Catholic and Protestant youngsters joined an ecumenical retreat during Lent in northern Bangladesh with an aim to foster unity among Christians of various churches.
About 100 young Christians, mostly college and university students, from six denominations joined the program in Rajshahi city jointly organized by Rajshahi Diocese and the Church of Bangladesh on March 17.
The program at Caritas Rajshahi aimed to promote ecumenism and spiritual bonding among young Christians ahead of Easter Sunday.
Church officials said the event focused on making young men and women more aware about the importance of prayer, fasting and the resurrection of Jesus.
“The main objective of this event was to give spiritual consciousness to the youth, to prepare them for the resurrection of Jesus and to explain the greatness of resurrection,” Father Patrick Gomes, secretary of the Catholic bishops’ Commission for Christian Unity and Inter-Religious Dialogue, told UCA News.
“We arranged it with the aim of uniting the youth of different churches and helping them to become more respectful to each other’s religious principles. We have also wanted to make them more comfortable in the presence of each other.”
Catholics and Protestants are generally on good terms but sometimes fringe Christian groups who campaign aggressively draw new members, even from the Catholic Church, and create tensions and rifts among Christians, the priest said.
“There are doctrinal differences that infuse divisions, but ecumenical efforts like this can help us overcome all the differences,” Father Gomes said.
Samuel Baroi, 25, a Baptist Christian and a university student, said the program helped broaden his mind and he felt the importance of Christian unity.
“I used to think Catholics were very radical but this program changed my mind. I think this kind of program should be arranged frequently so that we know each other well and bring an end to our prejudices and differences,” Baroi told UCA News.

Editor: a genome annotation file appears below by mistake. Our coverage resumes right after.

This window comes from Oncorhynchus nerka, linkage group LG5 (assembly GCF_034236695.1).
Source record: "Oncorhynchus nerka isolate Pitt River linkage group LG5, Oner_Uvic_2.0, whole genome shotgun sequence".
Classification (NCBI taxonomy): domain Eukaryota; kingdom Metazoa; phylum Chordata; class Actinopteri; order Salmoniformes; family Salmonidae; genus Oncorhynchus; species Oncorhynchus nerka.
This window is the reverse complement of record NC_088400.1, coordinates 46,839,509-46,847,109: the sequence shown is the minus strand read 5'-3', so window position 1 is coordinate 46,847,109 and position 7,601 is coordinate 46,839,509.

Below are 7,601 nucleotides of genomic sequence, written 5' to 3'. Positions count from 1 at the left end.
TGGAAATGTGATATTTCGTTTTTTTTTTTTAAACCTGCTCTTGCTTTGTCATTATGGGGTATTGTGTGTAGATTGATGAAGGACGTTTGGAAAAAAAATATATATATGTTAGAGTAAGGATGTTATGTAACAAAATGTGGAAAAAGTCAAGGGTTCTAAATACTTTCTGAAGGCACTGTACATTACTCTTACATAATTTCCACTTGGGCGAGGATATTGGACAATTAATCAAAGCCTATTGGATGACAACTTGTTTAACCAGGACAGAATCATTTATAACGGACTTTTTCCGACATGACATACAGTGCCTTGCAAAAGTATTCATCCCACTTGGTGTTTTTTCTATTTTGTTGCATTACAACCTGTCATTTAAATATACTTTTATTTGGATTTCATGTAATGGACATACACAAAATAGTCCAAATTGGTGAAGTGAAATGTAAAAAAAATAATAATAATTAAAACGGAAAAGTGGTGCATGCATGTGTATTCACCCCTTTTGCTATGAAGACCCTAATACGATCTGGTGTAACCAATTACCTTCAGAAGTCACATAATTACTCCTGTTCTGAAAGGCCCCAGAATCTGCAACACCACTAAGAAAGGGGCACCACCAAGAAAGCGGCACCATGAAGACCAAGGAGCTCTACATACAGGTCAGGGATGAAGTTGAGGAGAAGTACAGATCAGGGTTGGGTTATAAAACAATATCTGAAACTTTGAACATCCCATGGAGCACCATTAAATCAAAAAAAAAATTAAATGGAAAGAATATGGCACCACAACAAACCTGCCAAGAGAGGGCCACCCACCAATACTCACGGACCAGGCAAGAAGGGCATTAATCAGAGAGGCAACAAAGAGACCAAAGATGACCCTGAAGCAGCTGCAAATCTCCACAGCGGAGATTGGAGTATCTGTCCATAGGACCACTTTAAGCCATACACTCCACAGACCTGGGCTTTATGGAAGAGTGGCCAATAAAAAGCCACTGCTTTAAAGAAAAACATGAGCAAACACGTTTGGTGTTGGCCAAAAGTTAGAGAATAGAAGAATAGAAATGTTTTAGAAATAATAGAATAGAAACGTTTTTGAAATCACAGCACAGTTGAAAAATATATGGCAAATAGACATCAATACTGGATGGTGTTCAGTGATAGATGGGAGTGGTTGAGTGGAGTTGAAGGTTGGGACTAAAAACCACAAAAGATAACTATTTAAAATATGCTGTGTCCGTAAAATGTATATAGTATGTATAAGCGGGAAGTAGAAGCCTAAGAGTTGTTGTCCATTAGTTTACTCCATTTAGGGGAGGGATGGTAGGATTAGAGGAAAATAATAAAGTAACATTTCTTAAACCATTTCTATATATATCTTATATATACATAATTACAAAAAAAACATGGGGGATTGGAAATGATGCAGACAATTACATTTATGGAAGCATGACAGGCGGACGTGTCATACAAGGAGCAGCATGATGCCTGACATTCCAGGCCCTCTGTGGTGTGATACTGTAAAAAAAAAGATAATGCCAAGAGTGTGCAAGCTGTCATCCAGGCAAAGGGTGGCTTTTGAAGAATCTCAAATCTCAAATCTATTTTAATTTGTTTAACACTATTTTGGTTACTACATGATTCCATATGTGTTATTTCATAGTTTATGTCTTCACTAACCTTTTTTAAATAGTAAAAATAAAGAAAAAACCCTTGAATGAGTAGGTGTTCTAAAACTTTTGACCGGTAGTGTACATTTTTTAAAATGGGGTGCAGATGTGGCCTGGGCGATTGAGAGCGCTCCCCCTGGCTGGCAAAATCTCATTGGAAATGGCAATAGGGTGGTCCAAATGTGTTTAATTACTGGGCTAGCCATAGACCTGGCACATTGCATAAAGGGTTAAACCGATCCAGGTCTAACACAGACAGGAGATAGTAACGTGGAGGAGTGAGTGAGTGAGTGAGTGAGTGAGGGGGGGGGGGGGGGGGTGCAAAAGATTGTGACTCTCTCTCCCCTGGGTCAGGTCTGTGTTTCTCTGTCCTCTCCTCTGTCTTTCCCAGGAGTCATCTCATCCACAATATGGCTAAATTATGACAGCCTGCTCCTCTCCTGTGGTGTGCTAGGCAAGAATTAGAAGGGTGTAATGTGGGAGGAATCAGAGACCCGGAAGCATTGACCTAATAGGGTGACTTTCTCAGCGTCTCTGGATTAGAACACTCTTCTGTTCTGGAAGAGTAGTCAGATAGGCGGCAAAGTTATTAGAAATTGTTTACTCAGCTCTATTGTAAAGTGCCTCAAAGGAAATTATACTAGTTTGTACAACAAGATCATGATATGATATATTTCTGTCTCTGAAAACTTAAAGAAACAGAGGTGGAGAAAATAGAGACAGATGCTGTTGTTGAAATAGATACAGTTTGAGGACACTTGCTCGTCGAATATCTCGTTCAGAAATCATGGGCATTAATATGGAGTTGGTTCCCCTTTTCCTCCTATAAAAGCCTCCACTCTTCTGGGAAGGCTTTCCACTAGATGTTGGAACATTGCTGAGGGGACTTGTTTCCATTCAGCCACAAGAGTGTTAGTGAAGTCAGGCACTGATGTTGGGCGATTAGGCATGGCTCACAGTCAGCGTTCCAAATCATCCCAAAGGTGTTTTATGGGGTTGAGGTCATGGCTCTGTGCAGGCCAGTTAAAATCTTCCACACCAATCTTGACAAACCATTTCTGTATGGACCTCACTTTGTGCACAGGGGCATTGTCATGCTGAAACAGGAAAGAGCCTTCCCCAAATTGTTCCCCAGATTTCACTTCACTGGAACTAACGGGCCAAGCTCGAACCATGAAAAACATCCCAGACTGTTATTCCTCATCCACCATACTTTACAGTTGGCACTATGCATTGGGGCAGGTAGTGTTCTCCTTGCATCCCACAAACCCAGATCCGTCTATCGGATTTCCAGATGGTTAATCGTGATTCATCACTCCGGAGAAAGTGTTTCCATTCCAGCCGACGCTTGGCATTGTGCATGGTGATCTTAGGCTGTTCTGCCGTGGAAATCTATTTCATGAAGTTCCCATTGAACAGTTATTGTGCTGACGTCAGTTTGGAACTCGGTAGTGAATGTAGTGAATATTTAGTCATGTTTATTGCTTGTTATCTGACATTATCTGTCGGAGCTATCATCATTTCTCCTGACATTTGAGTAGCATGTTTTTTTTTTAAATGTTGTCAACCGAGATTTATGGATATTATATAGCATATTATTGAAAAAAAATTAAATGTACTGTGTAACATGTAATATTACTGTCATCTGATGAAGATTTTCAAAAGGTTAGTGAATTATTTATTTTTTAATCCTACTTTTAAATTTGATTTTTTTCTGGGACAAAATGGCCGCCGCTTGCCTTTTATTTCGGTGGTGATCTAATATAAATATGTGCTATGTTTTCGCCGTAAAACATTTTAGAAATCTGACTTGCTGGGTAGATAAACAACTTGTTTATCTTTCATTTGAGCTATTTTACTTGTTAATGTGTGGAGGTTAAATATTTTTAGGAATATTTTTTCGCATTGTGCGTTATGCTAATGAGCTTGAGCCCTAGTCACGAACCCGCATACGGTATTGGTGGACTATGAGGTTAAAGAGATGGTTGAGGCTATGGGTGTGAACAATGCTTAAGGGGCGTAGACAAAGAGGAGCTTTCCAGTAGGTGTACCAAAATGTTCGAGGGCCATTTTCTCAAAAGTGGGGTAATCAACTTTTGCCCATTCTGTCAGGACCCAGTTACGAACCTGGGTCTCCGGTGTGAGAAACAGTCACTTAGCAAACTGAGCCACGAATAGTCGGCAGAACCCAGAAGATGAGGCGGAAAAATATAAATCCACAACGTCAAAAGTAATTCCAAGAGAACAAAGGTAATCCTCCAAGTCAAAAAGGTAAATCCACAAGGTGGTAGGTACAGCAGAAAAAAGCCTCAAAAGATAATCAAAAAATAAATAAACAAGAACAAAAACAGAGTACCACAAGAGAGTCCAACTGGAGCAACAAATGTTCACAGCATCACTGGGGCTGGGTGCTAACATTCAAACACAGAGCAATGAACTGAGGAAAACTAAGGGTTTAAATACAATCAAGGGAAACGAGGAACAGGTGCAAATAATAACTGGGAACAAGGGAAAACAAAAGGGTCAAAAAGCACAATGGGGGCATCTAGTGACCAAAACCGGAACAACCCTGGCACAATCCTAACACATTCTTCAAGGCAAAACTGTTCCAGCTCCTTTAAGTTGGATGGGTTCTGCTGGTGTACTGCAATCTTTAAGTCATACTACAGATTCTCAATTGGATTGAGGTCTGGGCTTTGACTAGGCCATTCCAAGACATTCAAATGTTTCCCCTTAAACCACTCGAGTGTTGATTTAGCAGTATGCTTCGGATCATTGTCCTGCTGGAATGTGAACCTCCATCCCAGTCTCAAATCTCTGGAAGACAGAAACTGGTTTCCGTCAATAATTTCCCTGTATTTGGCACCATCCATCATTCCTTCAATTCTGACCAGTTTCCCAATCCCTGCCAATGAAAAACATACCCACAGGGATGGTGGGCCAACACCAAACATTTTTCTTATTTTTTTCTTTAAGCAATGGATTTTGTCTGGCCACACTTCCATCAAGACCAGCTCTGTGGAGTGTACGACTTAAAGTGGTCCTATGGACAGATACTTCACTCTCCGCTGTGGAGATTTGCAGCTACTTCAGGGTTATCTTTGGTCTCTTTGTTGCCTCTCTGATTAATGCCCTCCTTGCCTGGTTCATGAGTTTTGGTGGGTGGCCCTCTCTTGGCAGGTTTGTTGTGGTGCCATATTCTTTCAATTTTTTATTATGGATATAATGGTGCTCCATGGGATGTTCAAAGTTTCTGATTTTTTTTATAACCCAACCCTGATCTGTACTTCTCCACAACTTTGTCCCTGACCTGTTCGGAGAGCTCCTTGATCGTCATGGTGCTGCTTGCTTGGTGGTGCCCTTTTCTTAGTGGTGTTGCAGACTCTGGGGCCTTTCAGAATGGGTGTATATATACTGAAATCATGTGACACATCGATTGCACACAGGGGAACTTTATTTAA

Pastor Daniel Mondol, head of Rajshahi Church of Bangladesh, said that unity and collaboration among Christians were essential for the survival and prosperity of Christians in the country.
“Sometimes we see ourselves as distinct groups detached from each other, which hinders unity and harmony. The more ecumenical programs we have, the more our differences will be abolished. Our future generation must be united and better connected to thrive on ecumenism,” he told UCA News.
Bangladesh’s Christians are a tiny minority: less than half a percent of 160 million people in the Muslim-majority country. Of an estimated 600,000 Christians, the majority, about 400,000, are Catholics spread in two archdioceses and six dioceses.
There are two major coalitions of Protestant churches. The National Council of Churches in Bangladesh (NCCB) has 15 members while the National Fellowship of Churches, Bangladesh (NFCB) has 19 member churches.
Since the late 1960s, following the Second Vatican Council, the country’s bishops have promoted interreligious dialogue and ecumenism through the Commission for Christian Unity and Interreligious Dialogue.
The Catholic Bishops’ Conference of Bangladesh and the Protestant fellowships in 2011 formed the United Forum of Churches in Bangladesh (UFCB), which draws representatives from all member associations.
The UFCB arranges ecumenical programs including dialogues, seminars and common religious feasts with an aim to promote unity.
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